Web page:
Re: Rough edges on PCB traces


Not all engraving bits are good for milling PCBs. Some do a really good job, others do a bad job. Whatever bit you use it will need to be carbide or it will not hold up no matter what it is coated with. The PCBs substrates are very abrasive and will quickly ruin a HSS/Cobalt bit. A 10 degree bit would not be my first choice. I mill almost everything with a 60 degree bit s it provides a good compromise between minimum trace resolution and single pass width of cut. The minimum I use is a 45 degree bit, I have not found anything shallower of much benefit.


For etching PCB, or anything really, 0.010” of run out is a HUGE amount. With a tiny engraving bit and that much run out you will quickly ruin the bit. The first thing I would is getting a more precise spindle. A Dewalt 611 with a set of PreciseBits collets is a good choice for smaller machines: . Then look at the bits you are using. I used PreciseBits PCB bits years before opening up shop and becoming a dealer. This page has the PCB related bits so you can see them all: . With these bits a good starting point is to feed 1IPM for thousand spindle RPM.


I also found out recently that imperceptible vibrations in your PCB stock during the machining process can cause a poor cut quality. I had someone at the university ask me to machine some ‘Duroid’ PCB stock which is a 0.025” thick dual layer, Teflon core used for HF applications. It is very expensive and a bit like trying to machine a slice of cheese with copper foil on both sides. My first test came out very, very badly. I talked to Ron Reed at PreciseBits and he suggested that the problem might be with the stock vibrating whilst being machined. I took a small piece of the Duroid and used 3M Super 77 spray adhesive to glue it down to a ½” cast acrylic substrate. This not only had the advantage of preventing any vibrations but it held the stock down very, very flat. I was able to use a DOC of only 0.0014” (and 0.001” in one spot) with a 60 degree bit and machine two nice double sided microwave detection antennas (about 1.5”x1” in size). The board shad stapling (vias between the ground planes on both sides) that called for a 0.010” through hole (I had to do 0.011” as that was the closest bit I had on hand.) Even with the 60 degree bit I was able to resolve 0.010” wide traces. To release the glued down board you just need a hair dryer or low power heat gun, the 3M Super 77 releases about 150F and is easily cleaned up with acetone.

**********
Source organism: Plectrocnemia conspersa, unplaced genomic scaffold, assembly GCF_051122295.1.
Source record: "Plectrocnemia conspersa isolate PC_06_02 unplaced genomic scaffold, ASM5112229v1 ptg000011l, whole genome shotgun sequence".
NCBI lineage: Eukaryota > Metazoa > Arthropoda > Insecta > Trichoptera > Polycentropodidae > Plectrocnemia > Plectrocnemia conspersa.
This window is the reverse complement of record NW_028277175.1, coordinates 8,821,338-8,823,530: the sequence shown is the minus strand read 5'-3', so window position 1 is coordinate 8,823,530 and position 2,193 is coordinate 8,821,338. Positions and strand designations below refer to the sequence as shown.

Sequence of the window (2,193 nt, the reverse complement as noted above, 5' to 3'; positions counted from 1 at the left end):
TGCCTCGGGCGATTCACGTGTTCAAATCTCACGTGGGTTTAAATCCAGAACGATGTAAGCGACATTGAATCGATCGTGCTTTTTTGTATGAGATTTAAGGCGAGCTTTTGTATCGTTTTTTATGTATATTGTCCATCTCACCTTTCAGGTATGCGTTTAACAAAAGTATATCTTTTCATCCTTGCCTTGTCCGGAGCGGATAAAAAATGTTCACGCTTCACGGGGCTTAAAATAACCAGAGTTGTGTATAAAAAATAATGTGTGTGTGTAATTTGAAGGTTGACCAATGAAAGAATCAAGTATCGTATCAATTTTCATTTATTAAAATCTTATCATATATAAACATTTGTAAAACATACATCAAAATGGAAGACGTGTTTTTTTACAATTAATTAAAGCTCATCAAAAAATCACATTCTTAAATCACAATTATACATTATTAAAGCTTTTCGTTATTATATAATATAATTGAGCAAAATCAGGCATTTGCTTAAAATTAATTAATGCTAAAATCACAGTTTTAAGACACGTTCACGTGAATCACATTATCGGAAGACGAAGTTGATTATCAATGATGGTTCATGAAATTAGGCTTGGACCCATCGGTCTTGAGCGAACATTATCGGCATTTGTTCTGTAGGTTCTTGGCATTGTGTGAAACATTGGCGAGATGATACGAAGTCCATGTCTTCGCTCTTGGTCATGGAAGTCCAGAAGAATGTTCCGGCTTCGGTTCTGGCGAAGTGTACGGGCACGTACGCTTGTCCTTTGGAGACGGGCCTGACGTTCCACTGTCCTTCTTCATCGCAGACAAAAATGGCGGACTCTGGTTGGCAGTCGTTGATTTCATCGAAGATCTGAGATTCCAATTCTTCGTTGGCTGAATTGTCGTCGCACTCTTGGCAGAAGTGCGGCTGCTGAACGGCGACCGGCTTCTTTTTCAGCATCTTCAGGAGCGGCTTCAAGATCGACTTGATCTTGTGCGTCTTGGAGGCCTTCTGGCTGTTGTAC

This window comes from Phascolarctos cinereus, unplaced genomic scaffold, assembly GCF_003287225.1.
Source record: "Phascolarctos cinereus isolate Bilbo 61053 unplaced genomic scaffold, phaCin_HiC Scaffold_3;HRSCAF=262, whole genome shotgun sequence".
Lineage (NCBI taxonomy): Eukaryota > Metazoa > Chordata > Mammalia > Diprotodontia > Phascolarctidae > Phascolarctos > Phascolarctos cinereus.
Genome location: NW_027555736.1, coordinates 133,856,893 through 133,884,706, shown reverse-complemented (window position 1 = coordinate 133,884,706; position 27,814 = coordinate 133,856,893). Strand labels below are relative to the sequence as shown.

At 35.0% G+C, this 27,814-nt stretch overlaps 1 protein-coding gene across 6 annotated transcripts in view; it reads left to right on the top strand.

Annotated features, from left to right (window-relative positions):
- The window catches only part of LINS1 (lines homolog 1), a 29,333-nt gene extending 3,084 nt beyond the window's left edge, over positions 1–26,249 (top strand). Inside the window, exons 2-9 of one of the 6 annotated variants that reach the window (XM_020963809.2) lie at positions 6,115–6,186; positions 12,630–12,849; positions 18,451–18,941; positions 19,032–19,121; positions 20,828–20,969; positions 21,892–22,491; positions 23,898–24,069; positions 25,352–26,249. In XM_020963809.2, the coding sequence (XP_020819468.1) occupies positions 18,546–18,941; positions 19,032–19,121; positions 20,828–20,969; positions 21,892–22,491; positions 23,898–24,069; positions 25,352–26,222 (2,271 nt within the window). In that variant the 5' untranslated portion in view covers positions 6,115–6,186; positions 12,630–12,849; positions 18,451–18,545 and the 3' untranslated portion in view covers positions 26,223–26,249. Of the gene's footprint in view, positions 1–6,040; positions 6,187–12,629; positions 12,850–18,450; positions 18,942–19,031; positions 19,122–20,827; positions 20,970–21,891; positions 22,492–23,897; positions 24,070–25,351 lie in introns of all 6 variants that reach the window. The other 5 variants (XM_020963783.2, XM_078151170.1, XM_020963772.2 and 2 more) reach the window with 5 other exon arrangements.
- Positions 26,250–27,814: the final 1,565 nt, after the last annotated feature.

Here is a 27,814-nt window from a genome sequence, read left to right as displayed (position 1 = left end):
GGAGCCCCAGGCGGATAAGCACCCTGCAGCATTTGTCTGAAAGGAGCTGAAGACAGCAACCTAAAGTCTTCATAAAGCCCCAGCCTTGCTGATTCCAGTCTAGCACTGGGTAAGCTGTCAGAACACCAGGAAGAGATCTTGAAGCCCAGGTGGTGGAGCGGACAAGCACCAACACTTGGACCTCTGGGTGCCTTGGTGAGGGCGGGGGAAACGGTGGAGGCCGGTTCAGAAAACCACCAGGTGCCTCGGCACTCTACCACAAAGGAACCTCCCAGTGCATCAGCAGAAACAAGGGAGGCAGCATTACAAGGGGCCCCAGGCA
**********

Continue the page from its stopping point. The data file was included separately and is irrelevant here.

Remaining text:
Jeff Birt




From: pcb-gcode@... [mailto:pcb-gcode@...] On Behalf Of scott@...
Sent: Monday, May 05, 2014 5:54 PM
To: pcb-gcode@...
Subject: [pcb-gcode] Rough edges on PCB traces



I could use some advice on why the PCB trace edges are so rough (see attached pic).  I'm new at milling PCBs.  I have a ShapeOko 2 with a DeWalt DW660.  I'm using 10 degree engraving bit (titanium coated). Cutting depth is about 0.005", 15 IPM feedrate, 30,000 RPM.  I have about 0.010" runout.  Most of the edges are very rough, but some edges are really smooth.   Any thought to what my problem is?  Why are some edges nice and smooth while most are not. 

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